RS: I was taking all sorts of odd jobs around there. I was the guy cutting grass in the summer, if you now kind of wondering like, “He must have dropped out of high school.” Stuff like flooring and all sorts of stuff that you really don’t feel like you should be doing. It was really depressing at that age. At that point, I was already in my mid-20s and just not feeling good about that. I started looking for jobs on Craigslist and copywriter kept coming up and a lot of those. I had no idea what that was, all I knew is that it had the word ‘writer’ in it and that was something that I was doing with relative success for the last few years. I applied to one of them, got an interview, still didn’t know what a copywriter was just BS my way through the hiring process and got the job.

RS: I got the job. I got hired in an agency as a copywriter, not knowing what it was. I come in the first day, the first day I come in about an hour early. I realized I see that they actually gave me a really nice big office and I’m like, “Holy crap, this gig might be more important than I thought it was.” I locked myself in there and I remember turning on the computer, really anxious, waiting for it to load, I think it was an old OS and it was just taking longer than it should have. It finally came up, I opened up Internet Explorer, Google popped up and I typed in, “What is copywriting?” That certainly where the journey began it is actually…

RM: There’s got to be so many people listening to this thinking, “Oh my gosh, are you kidding me?”

RS: Yeah. That’s how it started. Copy Hackers, Joanna had some serious SCO game because she owned that term, that popped up. Literally I learned enough to get by through the first day and then every day I kept returning and learning enough to get through the next day. Literally when you’re in their trial-by-fire and you have to really absorb enough to really survive, it just happens really fast. I picked it up, thankfully it was something that came very naturally to. It wasn’t so much of a struggle to really get into the swing of it and I was already a confident writer, so it was really about reapplying it within the context of persuasion and writing copy, that converts.

RS: I was lucky in that sense, but it was stressful, that first week. When you talk about imposter syndrome, I was literally the imposter. It was not a syndrome, it was not a mindset thing. I did not need a mindset code to needed a copywriting education and I needed one really freaking fast. That’s really how it got started. I was in that gig for about a year and then went more freelance. I probably went freelance a little premature, got a lot of local jobs, yoga studios and I think my favorite one was a mattress company, like most poor copy job possible. Where I literally paid more in gas money to drive to their head office than I did make on what I wrote, that I was this happy for any client. Then I really got my start in the online world through, at the time it was called ‘Firepool Marketing’ owned by Danny Iny who some of our listeners may know. I was listening to one of his webinars, he was talking all about starting an audience business and that was the thing that was really intriguing to me at the time.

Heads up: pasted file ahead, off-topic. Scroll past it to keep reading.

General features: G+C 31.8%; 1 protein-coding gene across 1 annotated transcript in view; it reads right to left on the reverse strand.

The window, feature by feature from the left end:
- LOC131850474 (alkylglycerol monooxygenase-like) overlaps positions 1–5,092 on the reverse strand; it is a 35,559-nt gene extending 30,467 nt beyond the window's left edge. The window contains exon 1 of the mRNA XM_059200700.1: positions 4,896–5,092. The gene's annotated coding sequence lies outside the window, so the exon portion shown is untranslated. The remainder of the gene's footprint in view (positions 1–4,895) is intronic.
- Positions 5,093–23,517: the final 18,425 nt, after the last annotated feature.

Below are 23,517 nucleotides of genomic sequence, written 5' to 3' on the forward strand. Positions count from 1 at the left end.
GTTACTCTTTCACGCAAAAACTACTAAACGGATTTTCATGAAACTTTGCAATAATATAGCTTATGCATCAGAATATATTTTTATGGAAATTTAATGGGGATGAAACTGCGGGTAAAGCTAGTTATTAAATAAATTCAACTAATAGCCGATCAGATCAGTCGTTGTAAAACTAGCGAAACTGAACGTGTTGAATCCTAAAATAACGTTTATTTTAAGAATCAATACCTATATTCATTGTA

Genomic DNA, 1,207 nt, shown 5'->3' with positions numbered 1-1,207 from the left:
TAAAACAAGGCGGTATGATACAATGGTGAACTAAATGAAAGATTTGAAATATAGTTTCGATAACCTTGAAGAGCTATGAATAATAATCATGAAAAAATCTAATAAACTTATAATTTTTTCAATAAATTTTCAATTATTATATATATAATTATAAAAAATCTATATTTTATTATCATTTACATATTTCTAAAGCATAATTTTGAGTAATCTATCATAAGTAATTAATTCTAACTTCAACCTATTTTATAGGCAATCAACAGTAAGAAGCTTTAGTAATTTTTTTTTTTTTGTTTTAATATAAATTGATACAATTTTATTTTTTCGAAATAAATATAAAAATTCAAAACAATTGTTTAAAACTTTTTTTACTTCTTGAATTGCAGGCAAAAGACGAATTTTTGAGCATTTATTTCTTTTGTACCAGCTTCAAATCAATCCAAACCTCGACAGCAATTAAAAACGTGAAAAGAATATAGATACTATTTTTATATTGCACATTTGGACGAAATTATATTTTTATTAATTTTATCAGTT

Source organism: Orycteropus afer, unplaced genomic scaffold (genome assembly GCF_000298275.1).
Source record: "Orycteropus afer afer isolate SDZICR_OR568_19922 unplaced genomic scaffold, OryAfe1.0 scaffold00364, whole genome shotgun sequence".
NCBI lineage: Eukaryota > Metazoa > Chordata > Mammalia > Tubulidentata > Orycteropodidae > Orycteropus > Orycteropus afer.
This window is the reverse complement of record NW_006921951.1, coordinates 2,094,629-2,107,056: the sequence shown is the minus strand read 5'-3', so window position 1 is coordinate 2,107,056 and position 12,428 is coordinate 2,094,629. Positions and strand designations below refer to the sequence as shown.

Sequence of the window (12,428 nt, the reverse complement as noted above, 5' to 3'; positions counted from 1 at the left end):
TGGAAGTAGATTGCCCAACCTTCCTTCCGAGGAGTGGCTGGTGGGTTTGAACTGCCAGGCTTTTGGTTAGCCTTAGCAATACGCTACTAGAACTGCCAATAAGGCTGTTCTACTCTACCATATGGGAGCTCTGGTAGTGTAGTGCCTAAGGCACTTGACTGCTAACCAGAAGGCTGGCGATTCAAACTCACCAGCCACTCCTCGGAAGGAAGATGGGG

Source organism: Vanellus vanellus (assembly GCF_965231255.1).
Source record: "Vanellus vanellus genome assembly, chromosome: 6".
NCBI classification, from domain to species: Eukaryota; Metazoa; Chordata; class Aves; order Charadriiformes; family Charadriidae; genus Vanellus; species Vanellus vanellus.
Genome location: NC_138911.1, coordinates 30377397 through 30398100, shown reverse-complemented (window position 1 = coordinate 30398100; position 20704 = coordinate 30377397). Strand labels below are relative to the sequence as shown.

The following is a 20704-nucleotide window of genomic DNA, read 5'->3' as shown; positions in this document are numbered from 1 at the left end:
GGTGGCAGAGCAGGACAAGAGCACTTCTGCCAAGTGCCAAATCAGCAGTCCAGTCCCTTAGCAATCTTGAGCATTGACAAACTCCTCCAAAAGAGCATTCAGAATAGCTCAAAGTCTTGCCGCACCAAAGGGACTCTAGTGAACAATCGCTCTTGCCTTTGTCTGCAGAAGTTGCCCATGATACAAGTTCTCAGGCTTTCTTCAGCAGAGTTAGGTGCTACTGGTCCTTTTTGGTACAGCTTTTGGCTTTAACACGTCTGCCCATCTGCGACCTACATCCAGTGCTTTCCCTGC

RS: At the beginning of the webinar, they do the whole. “Where you guys calling in from?” Of course, being a newbie I thought that people actually cared when they said that. I wrote in Montreal and he happened to be there to and that blew my mind and he mentioned it. I go on his site and it turned out, not only were we in the same city, but we were around the block which just felt like a sign from the universe. We connected, ended up really being mentored and came into his business in-house and that was really my deep-dive education into direct response and email and online marketing and all the things that have really served me over the last three years. Then the real basis for what I do now. That is the condensed story.

KH: Wow. I love that story, it’s the second time I heard that story and I think I love it even more this time. Ry, I think you came to Sonoma when Rob and I were there with the Copy Hackers Mastermind and that’s where we met in person. I was just looking at notes before jumping on this call, I had taken so many from your workshop. I didn’t realize and how that workshop and the content you shared with us, how it’s already impacted my work until I [look 00:09:56] back at those notes. A big part of that is around forgiveness and what you taught us about forgiving the reader. I think that stood out to me the most and I’ve talked about it with people since then, too. I think that could be a really powerful lesson to share with our community. I know it’s huge and we can’t cover all of it, but if you could give an overview of the role that forgiveness can play in copywriting today.